There was a short time, five years ago, when we all flew the flag. This was before the "War on Terror" became a pretext, and before we Americans were afraid (or ashamed) to reveal our nationality abroad. New Yorkers remember those first few days in September, 2001, when we really did stand united — even behind the president who stole the election, and the mayor who’d closed down the nightclubs. Five years, two wars, and several crises later, those weeks of trauma almost feel like a moment of innocence.
New York now feels less safe than it did five years ago. Having squandered our nation’s reputation on a grudge match in Iraq, we now sit powerless while a genocidal Iranian regime develops nuclear weapons. Taking our shoes off at airports, we turn a blind eye to tons of freight arriving each day, uninspected, in New York. And having alienated our allies in Europe and around the world, one wonders if the next 9/11 will inspire the same sense of unity as the last one did.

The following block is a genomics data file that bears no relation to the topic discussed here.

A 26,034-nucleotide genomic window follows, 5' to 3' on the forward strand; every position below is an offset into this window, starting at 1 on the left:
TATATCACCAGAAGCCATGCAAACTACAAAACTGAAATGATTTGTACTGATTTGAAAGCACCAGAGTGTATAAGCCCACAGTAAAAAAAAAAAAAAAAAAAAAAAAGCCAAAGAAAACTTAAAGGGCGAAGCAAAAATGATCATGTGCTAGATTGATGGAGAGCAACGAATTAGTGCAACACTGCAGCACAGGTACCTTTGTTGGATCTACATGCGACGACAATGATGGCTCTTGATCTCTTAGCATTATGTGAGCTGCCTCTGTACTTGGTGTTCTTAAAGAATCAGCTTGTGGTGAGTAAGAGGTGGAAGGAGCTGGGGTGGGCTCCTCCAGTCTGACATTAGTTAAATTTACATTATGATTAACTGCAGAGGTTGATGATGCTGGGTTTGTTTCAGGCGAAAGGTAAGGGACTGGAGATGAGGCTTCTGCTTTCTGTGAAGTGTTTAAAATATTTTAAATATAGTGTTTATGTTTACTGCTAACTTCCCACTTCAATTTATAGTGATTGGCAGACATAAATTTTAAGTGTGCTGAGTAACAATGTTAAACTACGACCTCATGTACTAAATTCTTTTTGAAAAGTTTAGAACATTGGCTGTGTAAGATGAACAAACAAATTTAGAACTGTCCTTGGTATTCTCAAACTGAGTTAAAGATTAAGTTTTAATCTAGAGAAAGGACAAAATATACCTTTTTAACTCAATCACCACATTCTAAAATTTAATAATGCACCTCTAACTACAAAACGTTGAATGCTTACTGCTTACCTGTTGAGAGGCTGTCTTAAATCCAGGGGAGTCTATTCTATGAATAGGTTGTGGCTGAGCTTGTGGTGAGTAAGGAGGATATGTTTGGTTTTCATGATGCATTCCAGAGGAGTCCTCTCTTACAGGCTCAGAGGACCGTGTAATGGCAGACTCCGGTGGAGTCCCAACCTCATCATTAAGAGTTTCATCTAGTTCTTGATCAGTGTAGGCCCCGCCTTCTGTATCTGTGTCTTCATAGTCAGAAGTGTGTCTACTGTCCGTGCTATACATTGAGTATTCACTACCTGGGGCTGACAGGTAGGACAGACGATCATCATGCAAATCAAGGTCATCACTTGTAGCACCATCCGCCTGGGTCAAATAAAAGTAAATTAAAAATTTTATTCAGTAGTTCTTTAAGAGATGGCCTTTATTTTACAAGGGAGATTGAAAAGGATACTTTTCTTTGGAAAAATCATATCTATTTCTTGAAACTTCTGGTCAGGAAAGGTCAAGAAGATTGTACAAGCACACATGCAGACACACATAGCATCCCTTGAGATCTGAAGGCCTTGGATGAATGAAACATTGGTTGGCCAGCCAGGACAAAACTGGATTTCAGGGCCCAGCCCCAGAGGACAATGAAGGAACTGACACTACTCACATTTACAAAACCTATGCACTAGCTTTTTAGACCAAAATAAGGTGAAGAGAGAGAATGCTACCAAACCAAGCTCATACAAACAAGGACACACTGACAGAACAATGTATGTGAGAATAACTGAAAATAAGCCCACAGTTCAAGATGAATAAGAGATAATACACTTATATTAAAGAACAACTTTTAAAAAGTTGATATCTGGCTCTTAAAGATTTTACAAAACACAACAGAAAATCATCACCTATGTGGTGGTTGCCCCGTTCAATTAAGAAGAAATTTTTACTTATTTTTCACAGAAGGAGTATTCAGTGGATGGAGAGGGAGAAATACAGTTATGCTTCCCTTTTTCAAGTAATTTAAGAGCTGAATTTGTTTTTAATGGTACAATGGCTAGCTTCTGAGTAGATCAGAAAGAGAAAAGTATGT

Yet beyond all the politics, or perhaps one might say, before them, 9/11 remains for New Yorkers a personal injury. It happened to us, to our town, and in many cases to our friends. These simple images, captured five years ago by New York photographer and graphic designer Elana Dweck, evoke for me the personal nature of the September 11 tragedy. As we observe the fifth yahrzeit of the attacks, these are the candles that burn.
– Jay Michaelson